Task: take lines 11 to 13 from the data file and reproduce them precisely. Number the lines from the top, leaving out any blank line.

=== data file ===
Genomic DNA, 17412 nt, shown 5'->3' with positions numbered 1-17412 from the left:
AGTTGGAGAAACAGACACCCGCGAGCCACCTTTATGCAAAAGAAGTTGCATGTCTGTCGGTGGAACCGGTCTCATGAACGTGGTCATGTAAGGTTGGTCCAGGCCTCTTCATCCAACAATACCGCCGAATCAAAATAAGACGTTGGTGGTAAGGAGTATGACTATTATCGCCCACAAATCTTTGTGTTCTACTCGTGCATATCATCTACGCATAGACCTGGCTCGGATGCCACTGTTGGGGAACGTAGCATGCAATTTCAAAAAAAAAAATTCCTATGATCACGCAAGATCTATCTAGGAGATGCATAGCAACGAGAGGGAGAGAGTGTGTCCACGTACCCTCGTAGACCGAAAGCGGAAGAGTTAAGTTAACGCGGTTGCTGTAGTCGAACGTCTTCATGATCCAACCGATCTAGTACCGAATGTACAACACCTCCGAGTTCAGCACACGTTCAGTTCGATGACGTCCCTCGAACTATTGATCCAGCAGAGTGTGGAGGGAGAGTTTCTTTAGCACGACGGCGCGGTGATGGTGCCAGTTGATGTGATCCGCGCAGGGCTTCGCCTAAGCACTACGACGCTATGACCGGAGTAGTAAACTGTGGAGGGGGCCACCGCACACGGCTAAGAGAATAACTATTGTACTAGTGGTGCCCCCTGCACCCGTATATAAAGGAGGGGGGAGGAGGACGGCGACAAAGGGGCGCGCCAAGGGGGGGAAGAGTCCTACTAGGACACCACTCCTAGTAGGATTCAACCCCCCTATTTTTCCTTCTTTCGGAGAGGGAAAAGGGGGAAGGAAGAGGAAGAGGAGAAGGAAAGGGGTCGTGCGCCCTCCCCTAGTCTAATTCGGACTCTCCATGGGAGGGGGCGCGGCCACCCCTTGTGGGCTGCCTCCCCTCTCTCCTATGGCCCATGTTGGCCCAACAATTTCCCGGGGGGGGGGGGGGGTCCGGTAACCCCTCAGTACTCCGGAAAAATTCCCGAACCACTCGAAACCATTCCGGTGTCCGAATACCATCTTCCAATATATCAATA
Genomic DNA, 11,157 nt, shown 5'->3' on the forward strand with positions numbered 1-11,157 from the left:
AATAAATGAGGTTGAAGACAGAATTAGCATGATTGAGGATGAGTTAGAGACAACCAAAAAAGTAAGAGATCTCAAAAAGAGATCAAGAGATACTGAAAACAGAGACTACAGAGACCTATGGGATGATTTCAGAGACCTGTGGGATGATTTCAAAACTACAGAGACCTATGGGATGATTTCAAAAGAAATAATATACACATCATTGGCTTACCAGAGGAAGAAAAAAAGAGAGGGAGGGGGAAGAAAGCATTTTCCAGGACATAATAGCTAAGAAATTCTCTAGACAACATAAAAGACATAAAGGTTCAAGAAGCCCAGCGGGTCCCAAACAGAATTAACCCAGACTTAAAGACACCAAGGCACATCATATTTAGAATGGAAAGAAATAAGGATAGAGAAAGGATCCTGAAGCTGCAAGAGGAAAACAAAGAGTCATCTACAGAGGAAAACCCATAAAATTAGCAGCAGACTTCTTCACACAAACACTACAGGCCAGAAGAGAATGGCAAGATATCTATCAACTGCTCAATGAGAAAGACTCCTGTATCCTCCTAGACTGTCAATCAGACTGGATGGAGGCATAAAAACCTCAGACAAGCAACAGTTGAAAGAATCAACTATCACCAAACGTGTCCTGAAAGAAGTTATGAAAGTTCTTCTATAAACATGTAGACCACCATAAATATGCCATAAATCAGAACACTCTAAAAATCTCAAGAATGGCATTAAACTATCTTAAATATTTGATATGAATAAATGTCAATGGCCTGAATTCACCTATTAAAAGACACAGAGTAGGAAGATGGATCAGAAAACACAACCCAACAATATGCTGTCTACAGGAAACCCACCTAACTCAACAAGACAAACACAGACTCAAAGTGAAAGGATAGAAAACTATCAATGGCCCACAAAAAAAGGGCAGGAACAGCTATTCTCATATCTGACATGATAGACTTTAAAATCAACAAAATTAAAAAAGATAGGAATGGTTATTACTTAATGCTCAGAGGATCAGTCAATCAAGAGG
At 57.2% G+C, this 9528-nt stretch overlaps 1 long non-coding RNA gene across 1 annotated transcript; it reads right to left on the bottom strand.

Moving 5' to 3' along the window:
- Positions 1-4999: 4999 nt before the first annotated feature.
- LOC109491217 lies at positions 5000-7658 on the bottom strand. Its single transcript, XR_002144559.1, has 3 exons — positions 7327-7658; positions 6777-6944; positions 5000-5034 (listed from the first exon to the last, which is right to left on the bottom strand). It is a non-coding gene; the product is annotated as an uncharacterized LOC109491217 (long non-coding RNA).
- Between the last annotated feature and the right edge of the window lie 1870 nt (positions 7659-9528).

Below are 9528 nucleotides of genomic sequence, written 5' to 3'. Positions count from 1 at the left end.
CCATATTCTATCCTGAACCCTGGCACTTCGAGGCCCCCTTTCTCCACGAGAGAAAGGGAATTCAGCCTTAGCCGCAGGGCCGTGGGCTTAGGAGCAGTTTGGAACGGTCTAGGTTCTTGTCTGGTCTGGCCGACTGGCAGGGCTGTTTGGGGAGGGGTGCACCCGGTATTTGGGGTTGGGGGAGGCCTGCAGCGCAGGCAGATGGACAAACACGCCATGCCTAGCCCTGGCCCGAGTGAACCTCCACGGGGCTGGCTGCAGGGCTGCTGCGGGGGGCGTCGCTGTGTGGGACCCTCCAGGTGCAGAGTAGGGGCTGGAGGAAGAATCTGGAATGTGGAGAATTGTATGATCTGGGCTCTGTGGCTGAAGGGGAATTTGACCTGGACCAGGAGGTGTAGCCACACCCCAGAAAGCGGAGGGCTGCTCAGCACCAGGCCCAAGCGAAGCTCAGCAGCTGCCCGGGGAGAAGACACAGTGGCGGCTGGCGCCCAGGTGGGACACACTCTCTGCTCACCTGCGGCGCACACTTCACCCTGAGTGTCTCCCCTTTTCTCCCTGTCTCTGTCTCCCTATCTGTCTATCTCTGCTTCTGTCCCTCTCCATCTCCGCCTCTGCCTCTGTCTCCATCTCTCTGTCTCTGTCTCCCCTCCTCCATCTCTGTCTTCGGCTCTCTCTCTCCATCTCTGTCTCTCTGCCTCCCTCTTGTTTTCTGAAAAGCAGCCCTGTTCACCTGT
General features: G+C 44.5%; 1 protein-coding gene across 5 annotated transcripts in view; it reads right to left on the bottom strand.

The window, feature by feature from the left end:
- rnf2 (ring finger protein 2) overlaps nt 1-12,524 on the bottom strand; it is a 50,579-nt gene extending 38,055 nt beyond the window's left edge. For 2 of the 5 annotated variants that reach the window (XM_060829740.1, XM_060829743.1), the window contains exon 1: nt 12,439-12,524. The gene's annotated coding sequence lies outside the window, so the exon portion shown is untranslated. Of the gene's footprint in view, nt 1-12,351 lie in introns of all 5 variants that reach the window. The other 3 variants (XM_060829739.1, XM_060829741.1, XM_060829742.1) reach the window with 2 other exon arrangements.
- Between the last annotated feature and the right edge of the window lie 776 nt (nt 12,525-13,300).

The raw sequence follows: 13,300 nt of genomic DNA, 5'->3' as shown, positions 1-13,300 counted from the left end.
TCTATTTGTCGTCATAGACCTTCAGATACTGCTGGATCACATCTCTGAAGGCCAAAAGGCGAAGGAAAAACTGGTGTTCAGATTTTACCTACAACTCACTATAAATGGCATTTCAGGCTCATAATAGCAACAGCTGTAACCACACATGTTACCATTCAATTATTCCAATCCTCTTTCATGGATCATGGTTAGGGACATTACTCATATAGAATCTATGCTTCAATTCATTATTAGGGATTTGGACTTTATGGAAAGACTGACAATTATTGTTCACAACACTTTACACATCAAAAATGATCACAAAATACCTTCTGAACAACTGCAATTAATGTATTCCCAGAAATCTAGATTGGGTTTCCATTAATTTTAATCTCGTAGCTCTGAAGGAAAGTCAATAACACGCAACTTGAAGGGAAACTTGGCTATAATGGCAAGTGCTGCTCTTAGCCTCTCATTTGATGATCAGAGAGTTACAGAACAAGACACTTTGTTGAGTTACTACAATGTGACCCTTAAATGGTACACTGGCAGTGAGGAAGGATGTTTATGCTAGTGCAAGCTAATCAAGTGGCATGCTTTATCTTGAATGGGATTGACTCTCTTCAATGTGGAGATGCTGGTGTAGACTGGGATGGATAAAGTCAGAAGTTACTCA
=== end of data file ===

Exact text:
CCATATTCTATCCTGAACCCTGGCACTTCGAGGCCCCCTTTCTCCACGAGAGAAAGGGAATTCAGCCTTAGCCGCAGGGCCGTGGGCTTAGGAGCAGTTTGGAACGGTCTAGGTTCTTGTCTGGTCTGGCCGACTGGCAGGGCTGTTTGGGGAGGGGTGCACCCGGTATTTGGGGTTGGGGGAGGCCTGCAGCGCAGGCAGATGGACAAACACGCCATGCCTAGCCCTGGCCCGAGTGAACCTCCACGGGGCTGGCTGCAGGGCTGCTGCGGGGGGCGTCGCTGTGTGGGACCCTCCAGGTGCAGAGTAGGGGCTGGAGGAAGAATCTGGAATGTGGAGAATTGTATGATCTGGGCTCTGTGGCTGAAGGGGAATTTGACCTGGACCAGGAGGTGTAGCCACACCCCAGAAAGCGGAGGGCTGCTCAGCACCAGGCCCAAGCGAAGCTCAGCAGCTGCCCGGGGAGAAGACACAGTGGCGGCTGGCGCCCAGGTGGGACACACTCTCTGCTCACCTGCGGCGCACACTTCACCCTGAGTGTCTCCCCTTTTCTCCCTGTCTCTGTCTCCCTATCTGTCTATCTCTGCTTCTGTCCCTCTCCATCTCCGCCTCTGCCTCTGTCTCCATCTCTCTGTCTCTGTCTCCCCTCCTCCATCTCTGTCTTCGGCTCTCTCTCTCCATCTCTGTCTCTCTGCCTCCCTCTTGTTTTCTGAAAAGCAGCCCTGTTCACCTGT
General features: G+C 44.5%; 1 protein-coding gene across 5 annotated transcripts in view; it reads right to left on the bottom strand.

The window, feature by feature from the left end: